Other methods of execution were electrocution, gassing, and the firing squad. In the last half of the 20th century, there was considerable debate regarding whether executions should be broadcast on television, as has occurred in Guatemala.
Since the mid-1990s public executions have taken place in some 20 countries, including Iran, Saudi Arabia, and Nigeria, though the practice has been condemned by the United Nations Human Rights Committee as “incompatible with human dignity.” In many countries death sentences are not carried out immediately after they are imposed; there is often a long period of uncertainty for the convicted while their cases are appealed.
Beginning in the Middle Ages, it was possible for offenders guilty of capital offenses to receive benefit of clergy, by which those who could prove that they were ordained priests (clerks in Holy Orders) as well as secular clerks who assisted in divine service (or, from 1547, a peer of the realm) were allowed to go free, though it remained within the judge’s power to sentence them to prison for up to a year, or from 1717 onward to transportation for seven years.
Because during medieval times the only proof of ordination was literacy, it became customary between the 15th and 18th centuries to allow anyone convicted of a felony to escape the death sentence by proving that he (the privilege was extended to women in 1629) could read.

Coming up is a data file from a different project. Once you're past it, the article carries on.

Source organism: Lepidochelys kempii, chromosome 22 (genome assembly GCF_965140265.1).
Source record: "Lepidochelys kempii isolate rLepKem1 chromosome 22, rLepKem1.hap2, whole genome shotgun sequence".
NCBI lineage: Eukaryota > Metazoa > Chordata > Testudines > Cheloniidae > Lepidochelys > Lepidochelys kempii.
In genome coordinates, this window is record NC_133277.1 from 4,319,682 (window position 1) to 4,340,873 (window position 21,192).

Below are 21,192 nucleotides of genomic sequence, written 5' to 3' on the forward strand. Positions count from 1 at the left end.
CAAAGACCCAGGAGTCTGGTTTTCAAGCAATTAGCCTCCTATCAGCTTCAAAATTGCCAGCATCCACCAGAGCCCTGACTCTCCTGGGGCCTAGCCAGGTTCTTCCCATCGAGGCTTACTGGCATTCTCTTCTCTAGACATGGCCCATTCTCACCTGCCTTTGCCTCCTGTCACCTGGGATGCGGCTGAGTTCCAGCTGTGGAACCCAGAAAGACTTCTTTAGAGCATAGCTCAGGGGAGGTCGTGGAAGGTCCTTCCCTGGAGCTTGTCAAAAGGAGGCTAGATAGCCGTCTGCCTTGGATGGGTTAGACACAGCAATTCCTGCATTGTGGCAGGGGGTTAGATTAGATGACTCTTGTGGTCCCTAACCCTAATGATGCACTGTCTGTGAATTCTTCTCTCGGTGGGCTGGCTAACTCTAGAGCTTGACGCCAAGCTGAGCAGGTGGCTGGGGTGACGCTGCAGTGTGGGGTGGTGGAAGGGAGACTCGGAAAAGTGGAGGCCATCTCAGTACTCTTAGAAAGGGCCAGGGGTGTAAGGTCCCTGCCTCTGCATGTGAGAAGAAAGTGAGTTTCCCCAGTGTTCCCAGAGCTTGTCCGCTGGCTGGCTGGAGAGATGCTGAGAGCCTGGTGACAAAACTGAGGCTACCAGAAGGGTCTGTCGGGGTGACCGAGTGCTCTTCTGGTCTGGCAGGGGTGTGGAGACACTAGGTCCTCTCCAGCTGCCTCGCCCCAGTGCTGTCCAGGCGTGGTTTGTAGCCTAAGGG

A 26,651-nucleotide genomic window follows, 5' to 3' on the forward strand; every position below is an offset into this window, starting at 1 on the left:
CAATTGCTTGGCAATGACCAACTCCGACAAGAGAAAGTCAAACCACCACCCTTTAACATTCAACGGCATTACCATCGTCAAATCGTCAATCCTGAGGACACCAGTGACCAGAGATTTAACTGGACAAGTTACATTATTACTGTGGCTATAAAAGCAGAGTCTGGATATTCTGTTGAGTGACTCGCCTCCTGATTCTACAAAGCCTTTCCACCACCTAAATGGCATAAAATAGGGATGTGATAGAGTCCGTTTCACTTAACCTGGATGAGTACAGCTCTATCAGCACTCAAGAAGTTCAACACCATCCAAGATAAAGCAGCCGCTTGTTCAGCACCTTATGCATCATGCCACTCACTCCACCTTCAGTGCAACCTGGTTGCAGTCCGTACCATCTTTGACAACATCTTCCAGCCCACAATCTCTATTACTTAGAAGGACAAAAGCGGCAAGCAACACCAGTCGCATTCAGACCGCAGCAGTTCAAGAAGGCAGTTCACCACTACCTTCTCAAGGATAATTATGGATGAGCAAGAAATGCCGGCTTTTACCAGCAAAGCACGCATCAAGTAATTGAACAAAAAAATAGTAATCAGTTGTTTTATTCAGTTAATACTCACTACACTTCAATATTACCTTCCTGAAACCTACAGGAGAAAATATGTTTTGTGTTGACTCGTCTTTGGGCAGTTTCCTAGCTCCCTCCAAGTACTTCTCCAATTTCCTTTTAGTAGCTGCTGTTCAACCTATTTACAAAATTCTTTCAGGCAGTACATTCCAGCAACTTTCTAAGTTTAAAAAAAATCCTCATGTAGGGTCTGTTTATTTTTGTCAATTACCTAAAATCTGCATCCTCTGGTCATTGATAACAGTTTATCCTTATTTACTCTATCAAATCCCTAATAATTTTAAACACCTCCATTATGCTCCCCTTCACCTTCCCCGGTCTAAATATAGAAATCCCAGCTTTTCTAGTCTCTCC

Yet capital punishment has been prescribed for many crimes not involving loss of life, including adultery and blasphemy.
The ancient legal principle talion)—“an eye for an eye, a tooth for a tooth, a life for a life”—which appears in the Babylonian Code of Hammurabi, was invoked in some societies to ensure that capital punishment was not disproportionately applied.
These are some of the issues with the death penalty.
My first issue is that the justice system is never 100% correct.
Capital punishment, also called death penalty, execution of an offender sentenced to death after conviction by a court of law of a criminal offense.
Capital punishment should be distinguished from extrajudicial executions carried out without due process of law.